Innovating with fresh and local

Innovating with fresh and local

 

The achievements of a young woman from an ACP country is an outstanding example of the way to move forward in the transformation and processing of local products.

She set up ‘Les Jus Fresny’ four years ago, extending the life of locally-grown fresh fruit through the production of fresh juices.

The starting point was an abundance of fruit in Benin that was not eaten raw. The entrepreneur began by producing fruit juice, gradually increasing her range. “We now do fruit cocktails, to bring our special touch, to innovate a bit more,” she says.

The way forward is incremental development, using company profits to gradually increase small investments in developing a business whilst simultaneously increasing the number of employees. 

Advice to would-be small entrepreneurs in the agricultural sector: have your own ideas, learn from best practice, stay local and innovate a bit.

Watch the video

 

 

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New Caledonia: healthy recipes for a prosperous society

New Caledonia: healthy recipes for a prosperous society

 

A project in New Caledonia is creating a balanced food ecosystem through healthy recipes co-created by “professional consumers”.

The goal is enhanced production and use of local agricultural products. By using local products, it aims to increase food self-sufficiency in New Caledonia. The project also attempts to remedy a health problem in New Caledonia, namely obesity in children and adults due to “bad food” habits.

Implementation involves three school canteens – one in each of New Caledonia’s provinces. This project – providing innovation to the Caledonian food system through the creation and dissemination of healthy food processing – is complex and ambitious.

Its results should contribute to government efforts to increasing local food sources and in improving health, and will be one component of multiple governmental activities.

The project is within the Innovation Strategy and Action Plan of New Caledonia, with three major axes: agriculture, innovation and health. It is part of the governmental restructuring and competitiveness of the agricultural sector and the establishment of inter-branch organisations such as Cap Agro NC in the agro-food sector.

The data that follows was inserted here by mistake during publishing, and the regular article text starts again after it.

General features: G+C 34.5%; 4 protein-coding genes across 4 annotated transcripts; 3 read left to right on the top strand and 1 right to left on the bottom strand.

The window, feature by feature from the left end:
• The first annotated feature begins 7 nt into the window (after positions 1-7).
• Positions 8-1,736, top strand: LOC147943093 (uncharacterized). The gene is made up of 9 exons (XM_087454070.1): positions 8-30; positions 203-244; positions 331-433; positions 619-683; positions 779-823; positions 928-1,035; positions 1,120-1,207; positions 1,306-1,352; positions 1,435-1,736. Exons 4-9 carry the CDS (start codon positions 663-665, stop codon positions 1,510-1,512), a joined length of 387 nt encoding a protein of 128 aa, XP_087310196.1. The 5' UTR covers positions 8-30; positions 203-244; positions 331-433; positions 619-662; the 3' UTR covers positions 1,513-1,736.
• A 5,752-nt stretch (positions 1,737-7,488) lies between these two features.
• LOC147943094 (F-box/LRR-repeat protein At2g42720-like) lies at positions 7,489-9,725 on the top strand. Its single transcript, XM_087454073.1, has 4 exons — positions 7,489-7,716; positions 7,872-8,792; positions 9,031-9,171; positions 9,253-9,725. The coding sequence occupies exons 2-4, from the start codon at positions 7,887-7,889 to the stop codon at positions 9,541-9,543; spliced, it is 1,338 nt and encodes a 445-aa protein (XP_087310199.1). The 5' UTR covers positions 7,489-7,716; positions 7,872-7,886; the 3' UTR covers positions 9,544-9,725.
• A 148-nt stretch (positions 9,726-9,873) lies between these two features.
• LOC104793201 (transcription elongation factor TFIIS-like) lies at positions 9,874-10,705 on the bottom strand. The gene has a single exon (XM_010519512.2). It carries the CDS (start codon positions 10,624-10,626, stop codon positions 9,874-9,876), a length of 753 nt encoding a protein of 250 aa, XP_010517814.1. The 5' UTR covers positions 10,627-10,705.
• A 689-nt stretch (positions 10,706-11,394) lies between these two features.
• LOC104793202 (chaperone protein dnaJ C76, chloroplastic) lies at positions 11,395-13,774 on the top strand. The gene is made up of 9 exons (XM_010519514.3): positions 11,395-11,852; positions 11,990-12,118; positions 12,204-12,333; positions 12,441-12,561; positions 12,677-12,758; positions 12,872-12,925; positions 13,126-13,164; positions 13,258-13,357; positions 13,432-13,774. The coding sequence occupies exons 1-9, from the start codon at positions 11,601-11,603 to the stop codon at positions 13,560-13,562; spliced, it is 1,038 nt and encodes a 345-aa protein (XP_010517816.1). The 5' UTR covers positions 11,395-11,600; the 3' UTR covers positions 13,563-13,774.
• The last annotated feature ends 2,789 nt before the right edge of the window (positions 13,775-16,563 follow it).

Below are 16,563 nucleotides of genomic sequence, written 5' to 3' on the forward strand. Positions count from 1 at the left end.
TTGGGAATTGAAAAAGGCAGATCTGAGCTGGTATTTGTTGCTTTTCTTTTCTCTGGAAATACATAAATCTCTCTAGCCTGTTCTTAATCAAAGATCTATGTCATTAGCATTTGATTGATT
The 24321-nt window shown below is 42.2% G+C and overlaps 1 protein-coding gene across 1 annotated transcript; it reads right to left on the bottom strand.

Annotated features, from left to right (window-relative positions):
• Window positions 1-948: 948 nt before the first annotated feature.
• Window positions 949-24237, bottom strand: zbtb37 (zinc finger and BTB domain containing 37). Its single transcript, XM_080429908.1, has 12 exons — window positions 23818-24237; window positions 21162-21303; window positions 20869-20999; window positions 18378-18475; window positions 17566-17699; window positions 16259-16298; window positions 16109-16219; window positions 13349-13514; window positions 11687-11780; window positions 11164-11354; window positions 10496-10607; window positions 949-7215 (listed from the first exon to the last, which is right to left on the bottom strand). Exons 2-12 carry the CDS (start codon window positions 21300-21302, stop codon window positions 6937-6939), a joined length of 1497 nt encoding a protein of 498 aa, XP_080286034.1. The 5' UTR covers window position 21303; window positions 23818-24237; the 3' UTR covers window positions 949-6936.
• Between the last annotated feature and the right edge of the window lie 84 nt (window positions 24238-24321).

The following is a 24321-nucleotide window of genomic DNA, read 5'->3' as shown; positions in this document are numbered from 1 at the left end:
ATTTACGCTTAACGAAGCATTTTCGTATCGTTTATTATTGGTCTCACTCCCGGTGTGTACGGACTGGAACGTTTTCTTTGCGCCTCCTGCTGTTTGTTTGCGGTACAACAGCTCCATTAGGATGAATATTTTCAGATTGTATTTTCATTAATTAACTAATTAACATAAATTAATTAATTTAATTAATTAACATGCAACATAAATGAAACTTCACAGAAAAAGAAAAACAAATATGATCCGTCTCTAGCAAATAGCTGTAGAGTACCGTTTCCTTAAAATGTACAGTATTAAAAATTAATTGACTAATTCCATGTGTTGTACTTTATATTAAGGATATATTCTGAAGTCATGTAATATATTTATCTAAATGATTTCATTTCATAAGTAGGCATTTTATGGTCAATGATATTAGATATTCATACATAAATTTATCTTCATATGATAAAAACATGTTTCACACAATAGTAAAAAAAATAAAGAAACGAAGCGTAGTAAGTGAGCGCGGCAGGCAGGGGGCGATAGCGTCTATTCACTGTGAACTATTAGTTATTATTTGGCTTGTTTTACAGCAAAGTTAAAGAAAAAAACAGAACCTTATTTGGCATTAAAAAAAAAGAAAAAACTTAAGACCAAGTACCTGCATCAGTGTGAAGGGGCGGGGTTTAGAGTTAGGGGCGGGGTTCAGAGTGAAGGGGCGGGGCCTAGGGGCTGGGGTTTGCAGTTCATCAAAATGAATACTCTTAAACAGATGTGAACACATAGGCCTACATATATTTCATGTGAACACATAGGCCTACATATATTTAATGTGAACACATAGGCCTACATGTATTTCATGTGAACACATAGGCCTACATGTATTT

Cap Agro was established as a cluster of nine enterprises, operating in the sector of food processing, with the mission to improve the competitiveness of the members, strengthen the market shares of the local products, and to increase the share of food self-sufficiency

This unique cluster in agro-food in New Caledonia promotes cooperation with other public and private actors, including training, promotion of jobs, skills and innovation. Improving health issues – thanks to the creation of a balanced ecosystem – is a realistic objective set by an organisation which has a real leadership in this sector.

Cap Agro NC successfully managed projects with an extensive level of stakeholders’ engagement and involvement, to provide long-term results in New Caledonia: local products in school canteens and enhancing links between farmers, food processors and restaurant managers.

 

 

 

New Caledonia health agriculture news
Polynésie française : la cosmétique traditionnelle à l’honneur

Polynésie française : la cosmétique traditionnelle à l’honneur

S’il existe depuis très longtemps une pharmacopée qui recense les plantes à usage thérapeutique, les travaux dans le domaine de la cosmétique traditionnelle sont encore peu recensés dans des écrits. Le concept de la cosmétopée fait appel à des partenariats internationaux pour recenser les plantes utilisées à des fins cosmétiques et les savoir-faire traditionnels. Il a pour objectif de favoriser l’innovation cosmétique en développant les échanges entre la recherche académique et le monde industriel, favorisant les partenariats public/privé pour alimenter les entreprises, et tout particulièrement les PMEs, en nouveaux ingrédients et principes actifs d’origine naturelle dans le respect des hommes et de la nature.